Cheap gas has been a boon to the chemical industry and even textiles is coming back. The latter due to a more rapid depreciation allowance has incentivized manufacturers to invest. In 2010 Parksdale mills in South Carolina re-opened a plant creating 140 jobs. In the 1980s, the plant needed over 2,000 workers to produce the same amount of yarn.

Posted on: 2016/1/23 16:26
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SRhia wrote:
Who's betting on a war in the middle east soon? The longer the oil price stays low, I think the higher the odds are becoming...


Honestly, this is a concern of mine long term. I don't think an all out war is in the offing,


My concern is less on the Mid East and more on China. China's GDP growth numbers (i.e. 7%) are fiction. If you look at indicators like electrical consumption and shipping, their real growth is at best 1%.

1% = not nearly enough growth to find all the newly urbanized peasants jobs; which leads to social unrest. China also has major inflation and debt issues.

The former was one of the reasons the company my wife works for moved all their manufacturing out of China. The Chinese factory workers would leave for the Chinese New Year and then would not come back or return and go on strike. The reason? Their wages for the year had been wrecked by inflation. They didn't have near the buying power the workers though they had. The end result was late deliveries. Production is now in India, Vietnam, and Indonesia.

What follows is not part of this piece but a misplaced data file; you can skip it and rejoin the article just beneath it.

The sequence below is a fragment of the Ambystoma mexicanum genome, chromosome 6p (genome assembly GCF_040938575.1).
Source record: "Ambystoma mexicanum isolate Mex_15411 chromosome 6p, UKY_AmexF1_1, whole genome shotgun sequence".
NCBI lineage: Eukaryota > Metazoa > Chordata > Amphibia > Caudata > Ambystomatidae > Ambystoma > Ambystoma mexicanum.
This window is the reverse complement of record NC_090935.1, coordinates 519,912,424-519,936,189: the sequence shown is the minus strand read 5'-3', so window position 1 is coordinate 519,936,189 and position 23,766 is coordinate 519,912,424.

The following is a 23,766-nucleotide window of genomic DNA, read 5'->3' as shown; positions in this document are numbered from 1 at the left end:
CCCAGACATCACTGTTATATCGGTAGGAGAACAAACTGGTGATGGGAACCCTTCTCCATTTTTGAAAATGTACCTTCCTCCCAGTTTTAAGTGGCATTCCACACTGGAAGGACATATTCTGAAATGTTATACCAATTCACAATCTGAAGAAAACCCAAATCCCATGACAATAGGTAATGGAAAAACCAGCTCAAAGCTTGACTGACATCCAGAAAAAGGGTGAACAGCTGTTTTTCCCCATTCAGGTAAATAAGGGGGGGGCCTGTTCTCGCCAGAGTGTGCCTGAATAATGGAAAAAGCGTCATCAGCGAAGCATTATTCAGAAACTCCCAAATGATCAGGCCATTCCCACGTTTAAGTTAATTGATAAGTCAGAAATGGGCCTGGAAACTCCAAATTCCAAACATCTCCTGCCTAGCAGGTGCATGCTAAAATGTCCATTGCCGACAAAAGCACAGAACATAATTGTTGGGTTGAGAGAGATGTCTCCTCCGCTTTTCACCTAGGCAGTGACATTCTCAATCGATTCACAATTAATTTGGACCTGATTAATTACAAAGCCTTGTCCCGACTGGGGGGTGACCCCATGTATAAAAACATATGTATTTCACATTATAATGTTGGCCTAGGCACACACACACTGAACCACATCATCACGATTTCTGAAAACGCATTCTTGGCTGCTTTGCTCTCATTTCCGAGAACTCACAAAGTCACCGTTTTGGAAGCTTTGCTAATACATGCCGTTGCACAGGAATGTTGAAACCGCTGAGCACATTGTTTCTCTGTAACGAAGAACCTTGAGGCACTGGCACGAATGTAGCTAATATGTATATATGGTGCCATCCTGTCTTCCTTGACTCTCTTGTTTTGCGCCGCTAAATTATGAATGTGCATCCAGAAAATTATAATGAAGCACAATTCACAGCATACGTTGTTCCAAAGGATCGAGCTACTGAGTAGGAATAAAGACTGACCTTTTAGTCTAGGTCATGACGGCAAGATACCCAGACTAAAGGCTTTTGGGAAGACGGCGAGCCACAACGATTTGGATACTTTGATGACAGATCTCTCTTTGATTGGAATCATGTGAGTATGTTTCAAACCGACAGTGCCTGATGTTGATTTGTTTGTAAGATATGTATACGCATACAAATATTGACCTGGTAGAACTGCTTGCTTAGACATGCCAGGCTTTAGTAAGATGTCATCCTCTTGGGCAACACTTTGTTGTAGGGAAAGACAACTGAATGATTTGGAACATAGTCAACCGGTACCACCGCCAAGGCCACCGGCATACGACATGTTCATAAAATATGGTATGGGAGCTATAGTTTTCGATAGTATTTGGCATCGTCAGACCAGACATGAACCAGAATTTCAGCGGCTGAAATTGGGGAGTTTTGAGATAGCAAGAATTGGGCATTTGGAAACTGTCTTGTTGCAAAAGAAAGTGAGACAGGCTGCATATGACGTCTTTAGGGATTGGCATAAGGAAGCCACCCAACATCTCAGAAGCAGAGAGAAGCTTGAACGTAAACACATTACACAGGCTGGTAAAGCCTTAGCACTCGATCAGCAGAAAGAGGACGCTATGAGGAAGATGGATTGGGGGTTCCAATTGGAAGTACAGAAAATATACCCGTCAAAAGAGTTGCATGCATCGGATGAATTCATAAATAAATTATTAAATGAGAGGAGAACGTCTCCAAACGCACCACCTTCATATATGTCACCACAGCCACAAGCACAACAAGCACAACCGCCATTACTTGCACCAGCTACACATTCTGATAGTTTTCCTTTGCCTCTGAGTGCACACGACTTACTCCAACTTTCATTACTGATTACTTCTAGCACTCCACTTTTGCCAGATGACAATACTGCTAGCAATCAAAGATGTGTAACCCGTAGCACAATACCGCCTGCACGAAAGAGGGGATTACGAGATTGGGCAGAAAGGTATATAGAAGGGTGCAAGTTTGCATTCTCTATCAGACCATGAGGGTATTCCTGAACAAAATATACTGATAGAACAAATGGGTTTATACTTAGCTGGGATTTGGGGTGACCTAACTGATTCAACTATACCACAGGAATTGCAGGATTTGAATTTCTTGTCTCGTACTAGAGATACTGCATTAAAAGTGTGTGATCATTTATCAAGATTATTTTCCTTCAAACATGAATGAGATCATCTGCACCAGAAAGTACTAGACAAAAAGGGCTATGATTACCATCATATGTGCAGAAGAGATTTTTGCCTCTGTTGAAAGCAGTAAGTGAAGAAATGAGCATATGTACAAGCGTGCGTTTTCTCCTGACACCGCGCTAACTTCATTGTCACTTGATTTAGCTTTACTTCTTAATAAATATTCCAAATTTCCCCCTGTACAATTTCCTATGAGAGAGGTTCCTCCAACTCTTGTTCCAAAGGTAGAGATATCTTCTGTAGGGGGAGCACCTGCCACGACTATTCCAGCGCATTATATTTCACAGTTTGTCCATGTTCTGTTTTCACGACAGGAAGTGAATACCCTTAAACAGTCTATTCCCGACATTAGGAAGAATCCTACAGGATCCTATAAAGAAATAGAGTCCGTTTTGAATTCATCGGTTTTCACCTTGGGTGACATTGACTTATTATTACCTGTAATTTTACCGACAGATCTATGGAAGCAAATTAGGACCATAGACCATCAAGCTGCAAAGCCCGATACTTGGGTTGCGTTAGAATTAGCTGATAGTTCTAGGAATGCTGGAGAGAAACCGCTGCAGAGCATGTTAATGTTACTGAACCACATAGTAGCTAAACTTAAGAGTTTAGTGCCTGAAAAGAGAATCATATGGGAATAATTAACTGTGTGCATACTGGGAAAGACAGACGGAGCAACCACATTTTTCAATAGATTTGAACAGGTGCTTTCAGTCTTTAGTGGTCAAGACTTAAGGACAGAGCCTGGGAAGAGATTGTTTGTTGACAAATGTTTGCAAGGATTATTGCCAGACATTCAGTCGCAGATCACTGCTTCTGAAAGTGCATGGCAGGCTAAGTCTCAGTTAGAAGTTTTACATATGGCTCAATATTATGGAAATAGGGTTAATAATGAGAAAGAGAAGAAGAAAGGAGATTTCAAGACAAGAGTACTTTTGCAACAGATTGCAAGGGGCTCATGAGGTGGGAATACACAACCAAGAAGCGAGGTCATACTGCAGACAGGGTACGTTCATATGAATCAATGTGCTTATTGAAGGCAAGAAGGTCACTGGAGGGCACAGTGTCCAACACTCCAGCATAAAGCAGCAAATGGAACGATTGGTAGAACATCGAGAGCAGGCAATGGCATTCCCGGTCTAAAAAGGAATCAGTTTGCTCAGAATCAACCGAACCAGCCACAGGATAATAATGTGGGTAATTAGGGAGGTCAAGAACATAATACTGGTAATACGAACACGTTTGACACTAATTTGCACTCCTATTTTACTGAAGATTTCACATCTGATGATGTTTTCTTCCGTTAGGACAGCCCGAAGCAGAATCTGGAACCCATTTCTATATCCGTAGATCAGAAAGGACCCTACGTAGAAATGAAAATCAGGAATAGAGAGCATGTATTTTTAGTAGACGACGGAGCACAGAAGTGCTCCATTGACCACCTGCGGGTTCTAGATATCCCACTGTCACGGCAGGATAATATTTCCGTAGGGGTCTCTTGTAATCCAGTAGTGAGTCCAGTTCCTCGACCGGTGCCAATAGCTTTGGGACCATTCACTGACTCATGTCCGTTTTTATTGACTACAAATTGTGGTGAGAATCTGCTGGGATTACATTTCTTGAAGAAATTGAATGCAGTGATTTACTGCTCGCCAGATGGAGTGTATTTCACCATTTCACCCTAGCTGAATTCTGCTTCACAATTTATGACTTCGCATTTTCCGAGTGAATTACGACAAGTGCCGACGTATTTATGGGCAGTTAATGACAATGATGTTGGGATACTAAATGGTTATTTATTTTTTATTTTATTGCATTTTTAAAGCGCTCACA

The latter is harder to pin down due to the opaque nature of the Chinese banking system. I am reading estimates that true debt (when taking in account the shadow banking system) is 250% to 350% of GDP.

To keep the economy going, China is now practicing the ultimate Keynesian wild card by taking 'The Broken Window Fallacy' to a new level. New buildings are being torn down and then rebuilt. Why? To keep up demand for commodities and construction workers. In the end this means even more debt.

So what does a totalitarian regime due with a collapsing economy and a lot of pissed citizens? Well... my fear is China will pull something out of the Leopoldo Galtieri playbook: start a war (either directly or using their Satrap North Korea). Given China's recent actions and statements (belligerence mixed with supreme confidence) from their top military command, it looks like they are starting preparations to do just that.

Japan has taken notice and given that the US Navy has lost a lot of its capabilities, Japan is arming up. Korea is already very well armed and the Philippines is trying to modernize. The Philippine military have a saying: "We have an air force.. it is all air and no force".

So what will be China's equivalent of the Falkland Islands? My guess it will be the potentially oil rich islands in the South China Sea.

Posted on: 2016/1/23 16:09

Edited by MDM on 2016/1/23 16:27:16
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Re: Is Jersey City Real Estate in a bubble?
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@Shria

To me - a strong dollar is a sign of relative strength and confidence in the US. You can argue the impacts. Of all developed nations, the US is least dependent on exports - a strong dollar doesn't hurt the US as much as you might think, and there are clear benefits.

Show me any evidence of economic or housing collapse in the US - apart from perhaps a recent dent in 401ks. This is not 2008. Not even close.

Posted on: 2016/1/23 15:01
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Real estate bubble? Recession? Wrong and wrong.